Climate Change as a Political Problem
by Michael Jones-Correa
The science of climate change points overwhelmingly in a single direction: the data show that the Earth is gradually, inexorably warming, with unpredictable consequences for humans (see here and here). Though we might expect some disagreement about possible responses, that there should be some kind of coordinated policy response seems clear from the data. However, agreeing on a response has been difficult, certainly across nations and particularly in the United States, where agreement on the scale of the problem or even the existence of human-led climate change remains unresolved, at least politically. So why is climate change such a difficult political problem?
In liberal democracies the politics of climate change are exacerbated in two ways. The first has to do with the democratic political system, which operates on the short time horizon of elections, complicating policy decisions regarding social and natural processes with much longer time horizons (say decades rather than years), and for which the policy consequences may be quite serious, not to say catastrophic, but far removed from the political timeframe. The second is the increasing fractionalization of politics, with representatives and voters sorting themselves into mutually exclusive ideological camps, and seeing their partisanship as an important part of their identities.
Election cycles in liberal democracies— every two years in the US House of Representatives—mean that elected officials, who can be characterized as “single-minded seekers of re-election,” pay attention to the near future rather than the longer-term time horizon of issues such as climate change, whose full effects may not be felt for decades. In theory, short election cycles make representatives sensitive to public opinion, however, the public’s stance on issues seems increasingly driven by voters’ partisan identities. There is quite a lot of evidence indicating that in the United States the public takes positions 1) that follow the positions adopted by elected officials of their own party, 2) that express their alignment with their party (see, here, here, here, and here); and 3) that are the contrary of positions taken by partisans of the opposing party (see here, here, and here).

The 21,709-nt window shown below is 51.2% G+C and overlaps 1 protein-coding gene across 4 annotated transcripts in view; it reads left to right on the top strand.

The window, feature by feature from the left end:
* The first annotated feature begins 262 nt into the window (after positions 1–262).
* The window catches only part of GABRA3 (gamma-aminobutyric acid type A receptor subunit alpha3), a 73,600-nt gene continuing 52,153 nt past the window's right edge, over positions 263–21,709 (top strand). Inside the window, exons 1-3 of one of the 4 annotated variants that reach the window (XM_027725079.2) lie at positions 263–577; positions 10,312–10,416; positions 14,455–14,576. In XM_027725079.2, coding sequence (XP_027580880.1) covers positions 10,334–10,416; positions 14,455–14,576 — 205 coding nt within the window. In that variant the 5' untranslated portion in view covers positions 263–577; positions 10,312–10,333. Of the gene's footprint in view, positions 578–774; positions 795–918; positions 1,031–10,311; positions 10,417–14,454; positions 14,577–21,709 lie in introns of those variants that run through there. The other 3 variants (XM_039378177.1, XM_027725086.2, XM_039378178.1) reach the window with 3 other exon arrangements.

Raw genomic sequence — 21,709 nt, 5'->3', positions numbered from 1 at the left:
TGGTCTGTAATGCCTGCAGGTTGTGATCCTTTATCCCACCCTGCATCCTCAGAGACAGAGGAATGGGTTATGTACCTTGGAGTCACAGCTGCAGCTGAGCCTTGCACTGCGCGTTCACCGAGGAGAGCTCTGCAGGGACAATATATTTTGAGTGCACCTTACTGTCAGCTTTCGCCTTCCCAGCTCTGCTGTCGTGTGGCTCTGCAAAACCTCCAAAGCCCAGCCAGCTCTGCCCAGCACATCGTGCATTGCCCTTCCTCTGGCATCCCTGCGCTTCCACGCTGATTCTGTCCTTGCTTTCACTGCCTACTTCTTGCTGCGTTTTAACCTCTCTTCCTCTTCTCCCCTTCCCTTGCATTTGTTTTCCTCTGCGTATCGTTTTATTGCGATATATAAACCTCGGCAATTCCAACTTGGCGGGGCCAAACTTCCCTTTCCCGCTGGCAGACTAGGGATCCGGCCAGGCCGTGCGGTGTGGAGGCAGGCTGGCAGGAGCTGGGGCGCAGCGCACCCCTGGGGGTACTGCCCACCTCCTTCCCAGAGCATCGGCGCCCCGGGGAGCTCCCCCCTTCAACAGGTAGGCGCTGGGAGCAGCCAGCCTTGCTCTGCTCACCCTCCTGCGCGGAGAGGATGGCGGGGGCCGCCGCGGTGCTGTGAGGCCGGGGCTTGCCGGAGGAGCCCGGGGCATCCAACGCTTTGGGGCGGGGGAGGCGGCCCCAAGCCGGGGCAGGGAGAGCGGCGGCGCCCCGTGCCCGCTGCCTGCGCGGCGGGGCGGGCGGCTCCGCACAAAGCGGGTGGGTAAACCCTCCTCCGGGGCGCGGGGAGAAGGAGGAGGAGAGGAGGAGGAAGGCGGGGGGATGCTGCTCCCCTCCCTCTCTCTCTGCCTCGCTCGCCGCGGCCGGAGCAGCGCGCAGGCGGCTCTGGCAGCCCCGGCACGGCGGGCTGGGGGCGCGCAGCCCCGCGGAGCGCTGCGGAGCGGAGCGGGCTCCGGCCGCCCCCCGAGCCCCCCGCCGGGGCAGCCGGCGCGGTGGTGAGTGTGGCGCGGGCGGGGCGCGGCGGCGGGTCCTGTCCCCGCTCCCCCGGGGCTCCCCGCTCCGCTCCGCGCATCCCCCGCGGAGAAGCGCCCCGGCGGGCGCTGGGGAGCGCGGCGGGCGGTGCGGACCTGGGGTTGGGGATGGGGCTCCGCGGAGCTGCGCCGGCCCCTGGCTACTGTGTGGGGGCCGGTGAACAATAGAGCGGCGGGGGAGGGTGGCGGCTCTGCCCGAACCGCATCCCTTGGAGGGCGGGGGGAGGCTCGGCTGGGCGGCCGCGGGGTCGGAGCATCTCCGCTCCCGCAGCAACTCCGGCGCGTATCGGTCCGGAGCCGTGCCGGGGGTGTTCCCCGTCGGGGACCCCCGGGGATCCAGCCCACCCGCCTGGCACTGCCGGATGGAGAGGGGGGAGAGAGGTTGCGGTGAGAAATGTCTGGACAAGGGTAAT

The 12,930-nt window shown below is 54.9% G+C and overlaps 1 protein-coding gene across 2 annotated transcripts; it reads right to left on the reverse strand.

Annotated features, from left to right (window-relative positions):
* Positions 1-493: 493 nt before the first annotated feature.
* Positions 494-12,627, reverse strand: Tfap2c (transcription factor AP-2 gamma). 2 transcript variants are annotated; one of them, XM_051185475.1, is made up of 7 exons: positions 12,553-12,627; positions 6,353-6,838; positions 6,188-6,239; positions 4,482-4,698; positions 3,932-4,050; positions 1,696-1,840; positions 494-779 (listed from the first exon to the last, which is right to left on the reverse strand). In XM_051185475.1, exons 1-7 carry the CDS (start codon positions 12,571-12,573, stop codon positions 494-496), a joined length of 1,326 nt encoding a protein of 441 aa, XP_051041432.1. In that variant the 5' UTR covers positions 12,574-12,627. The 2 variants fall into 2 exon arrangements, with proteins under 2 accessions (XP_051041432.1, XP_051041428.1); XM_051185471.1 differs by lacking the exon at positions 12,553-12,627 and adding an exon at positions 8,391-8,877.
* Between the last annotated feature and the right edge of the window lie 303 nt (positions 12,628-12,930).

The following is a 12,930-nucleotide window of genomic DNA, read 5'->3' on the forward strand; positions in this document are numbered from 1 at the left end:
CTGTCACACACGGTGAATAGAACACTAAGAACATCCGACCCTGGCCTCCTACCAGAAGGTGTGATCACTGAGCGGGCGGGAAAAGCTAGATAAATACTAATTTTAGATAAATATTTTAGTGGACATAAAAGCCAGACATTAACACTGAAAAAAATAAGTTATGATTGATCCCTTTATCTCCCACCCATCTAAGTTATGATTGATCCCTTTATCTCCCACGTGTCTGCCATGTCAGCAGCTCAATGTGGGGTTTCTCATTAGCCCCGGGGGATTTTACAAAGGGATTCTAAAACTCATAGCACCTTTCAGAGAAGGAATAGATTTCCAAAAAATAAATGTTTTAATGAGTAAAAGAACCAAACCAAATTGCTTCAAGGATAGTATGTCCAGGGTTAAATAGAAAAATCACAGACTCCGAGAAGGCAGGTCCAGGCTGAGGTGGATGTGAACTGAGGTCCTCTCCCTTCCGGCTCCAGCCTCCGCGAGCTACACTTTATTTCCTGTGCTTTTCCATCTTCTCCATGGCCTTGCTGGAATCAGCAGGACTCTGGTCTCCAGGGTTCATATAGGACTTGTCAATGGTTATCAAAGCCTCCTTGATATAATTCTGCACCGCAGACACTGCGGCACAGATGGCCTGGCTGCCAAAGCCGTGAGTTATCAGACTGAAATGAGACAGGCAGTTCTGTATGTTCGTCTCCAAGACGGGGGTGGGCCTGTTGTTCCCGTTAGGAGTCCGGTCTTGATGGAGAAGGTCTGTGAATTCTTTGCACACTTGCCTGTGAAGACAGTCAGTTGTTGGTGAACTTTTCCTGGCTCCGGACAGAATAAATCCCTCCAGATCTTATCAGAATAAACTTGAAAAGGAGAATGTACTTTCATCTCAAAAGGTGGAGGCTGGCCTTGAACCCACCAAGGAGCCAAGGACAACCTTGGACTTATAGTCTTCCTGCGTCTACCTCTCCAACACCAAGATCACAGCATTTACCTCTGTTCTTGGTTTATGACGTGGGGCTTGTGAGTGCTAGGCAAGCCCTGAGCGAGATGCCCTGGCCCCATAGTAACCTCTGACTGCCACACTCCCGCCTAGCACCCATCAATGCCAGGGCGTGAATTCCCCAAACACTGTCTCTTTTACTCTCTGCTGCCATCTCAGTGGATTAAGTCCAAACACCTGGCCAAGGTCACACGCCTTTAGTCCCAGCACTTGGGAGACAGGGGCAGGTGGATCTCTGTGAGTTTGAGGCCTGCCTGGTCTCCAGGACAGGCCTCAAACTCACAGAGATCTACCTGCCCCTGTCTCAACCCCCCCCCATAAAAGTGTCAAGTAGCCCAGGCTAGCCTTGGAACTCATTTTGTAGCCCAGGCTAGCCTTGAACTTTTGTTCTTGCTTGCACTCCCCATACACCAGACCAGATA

Partisan polarization shapes debates around policy issues ranging from gun control to immigration to climate change. In particular, partisanship as a social identity contributes significantly to motivated reasoning: when individuals are confronted with information that accords with their preexisting beliefs they easily accept them, but when new information cuts against existing beliefs, it is subjected to intense scrutiny (see here, here, and here). Motivated reasoning makes persuasion through the provision of new information or reasoned debate exponentially more difficult (see here, here, and here).
There is some indication, however, that politically fraught topics such as climate change can be fruitfully addressed. One avenue is to remove the topic from a partisan framework, with impartial actors providing information, and providing spaces for participants to listen to and engage with the views of others in ways that do not denigrate their sense of self-worth. In addition, people may be persuaded to re-examine their positions on issues through the introduction of external shocks or focusing events (see here and here). As the effects of climate change become more evident in people’s daily lives, this may well lead to a re-evaluation of their views, and an increased willingness to consider policies to address these changes. Broader shifts in public opinion may be accelerated if spurred by congruent shifts in elite opinion. As public opinion changes, so will politics. Finally, in many liberal democracies, even if policy change is blocked in one venue, change can be pursued in others. For example, even as national level institutions in the United States have been resistant to addressing climate change, states and localities have been more successful in implementing a range of strategies.
In sum, climate change is as much a political problem as it is a scientific or technical one. The short time horizons of democratic politics and the partisan polarization of public opinion have stymied climate policy debate and implementation. Finding ways around these obstacles is key to working toward any climate solution.
Michael Jones-Correa is the President’s Distinguished Professor of Political Science and Director of the Center for the Study of Ethnicity, Race and Immigration (CSERI) at the University of Pennsylvania.